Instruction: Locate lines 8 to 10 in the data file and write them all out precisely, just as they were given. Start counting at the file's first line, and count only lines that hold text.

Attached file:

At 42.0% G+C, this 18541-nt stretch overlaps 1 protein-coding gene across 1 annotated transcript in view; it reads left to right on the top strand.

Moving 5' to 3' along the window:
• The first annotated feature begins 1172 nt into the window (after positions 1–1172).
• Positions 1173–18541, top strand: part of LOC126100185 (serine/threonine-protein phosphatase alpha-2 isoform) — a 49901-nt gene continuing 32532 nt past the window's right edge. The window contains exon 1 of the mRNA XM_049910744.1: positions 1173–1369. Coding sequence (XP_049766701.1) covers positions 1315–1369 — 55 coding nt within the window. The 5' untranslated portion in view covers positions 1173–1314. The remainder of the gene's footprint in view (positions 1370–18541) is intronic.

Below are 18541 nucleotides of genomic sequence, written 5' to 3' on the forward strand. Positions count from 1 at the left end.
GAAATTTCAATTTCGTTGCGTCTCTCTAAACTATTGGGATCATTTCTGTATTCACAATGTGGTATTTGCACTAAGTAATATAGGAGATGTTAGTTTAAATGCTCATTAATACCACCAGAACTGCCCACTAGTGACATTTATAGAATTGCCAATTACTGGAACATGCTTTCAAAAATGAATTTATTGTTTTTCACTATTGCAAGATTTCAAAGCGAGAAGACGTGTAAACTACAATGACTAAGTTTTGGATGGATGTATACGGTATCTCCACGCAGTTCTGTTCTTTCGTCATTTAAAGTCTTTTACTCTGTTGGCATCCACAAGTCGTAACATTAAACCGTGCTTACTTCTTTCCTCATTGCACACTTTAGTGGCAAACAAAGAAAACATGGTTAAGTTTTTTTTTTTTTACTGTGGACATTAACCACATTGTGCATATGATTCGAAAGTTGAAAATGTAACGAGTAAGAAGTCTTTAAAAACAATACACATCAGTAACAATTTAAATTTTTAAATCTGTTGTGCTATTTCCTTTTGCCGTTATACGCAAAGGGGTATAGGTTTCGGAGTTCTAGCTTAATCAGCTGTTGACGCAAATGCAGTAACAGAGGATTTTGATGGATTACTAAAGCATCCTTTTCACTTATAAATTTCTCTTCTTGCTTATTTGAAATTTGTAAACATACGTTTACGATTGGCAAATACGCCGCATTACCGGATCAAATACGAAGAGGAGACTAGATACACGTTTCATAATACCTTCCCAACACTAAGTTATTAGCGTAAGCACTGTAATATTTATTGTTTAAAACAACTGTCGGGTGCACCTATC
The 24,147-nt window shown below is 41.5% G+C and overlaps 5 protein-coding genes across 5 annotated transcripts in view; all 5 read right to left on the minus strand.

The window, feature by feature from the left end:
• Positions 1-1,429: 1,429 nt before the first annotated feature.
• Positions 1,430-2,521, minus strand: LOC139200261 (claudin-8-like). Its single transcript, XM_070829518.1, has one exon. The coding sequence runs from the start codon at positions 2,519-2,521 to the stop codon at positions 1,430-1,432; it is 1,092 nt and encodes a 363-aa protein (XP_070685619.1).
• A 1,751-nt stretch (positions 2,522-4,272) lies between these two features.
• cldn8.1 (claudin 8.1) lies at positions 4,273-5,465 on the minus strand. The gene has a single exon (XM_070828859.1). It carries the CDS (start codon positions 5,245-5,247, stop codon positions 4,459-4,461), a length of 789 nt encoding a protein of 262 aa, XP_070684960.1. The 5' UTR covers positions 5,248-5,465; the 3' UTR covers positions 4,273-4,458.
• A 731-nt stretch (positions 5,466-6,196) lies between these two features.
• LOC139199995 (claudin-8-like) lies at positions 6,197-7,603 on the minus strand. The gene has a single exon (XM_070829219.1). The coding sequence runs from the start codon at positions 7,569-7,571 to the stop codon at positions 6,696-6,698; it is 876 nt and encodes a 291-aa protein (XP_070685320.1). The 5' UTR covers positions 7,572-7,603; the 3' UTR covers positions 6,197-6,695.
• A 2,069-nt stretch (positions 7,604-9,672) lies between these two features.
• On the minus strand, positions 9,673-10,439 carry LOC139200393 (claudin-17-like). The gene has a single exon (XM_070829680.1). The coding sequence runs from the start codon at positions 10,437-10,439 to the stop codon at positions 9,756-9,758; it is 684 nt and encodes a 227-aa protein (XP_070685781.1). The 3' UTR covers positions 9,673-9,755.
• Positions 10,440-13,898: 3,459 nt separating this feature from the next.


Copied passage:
The window, feature by feature from the left end:
• Positions 1-1,429: 1,429 nt before the first annotated feature.
• Positions 1,430-2,521, minus strand: LOC139200261 (claudin-8-like). Its single transcript, XM_070829518.1, has one exon. The coding sequence runs from the start codon at positions 2,519-2,521 to the stop codon at positions 1,430-1,432; it is 1,092 nt and encodes a 363-aa protein (XP_070685619.1).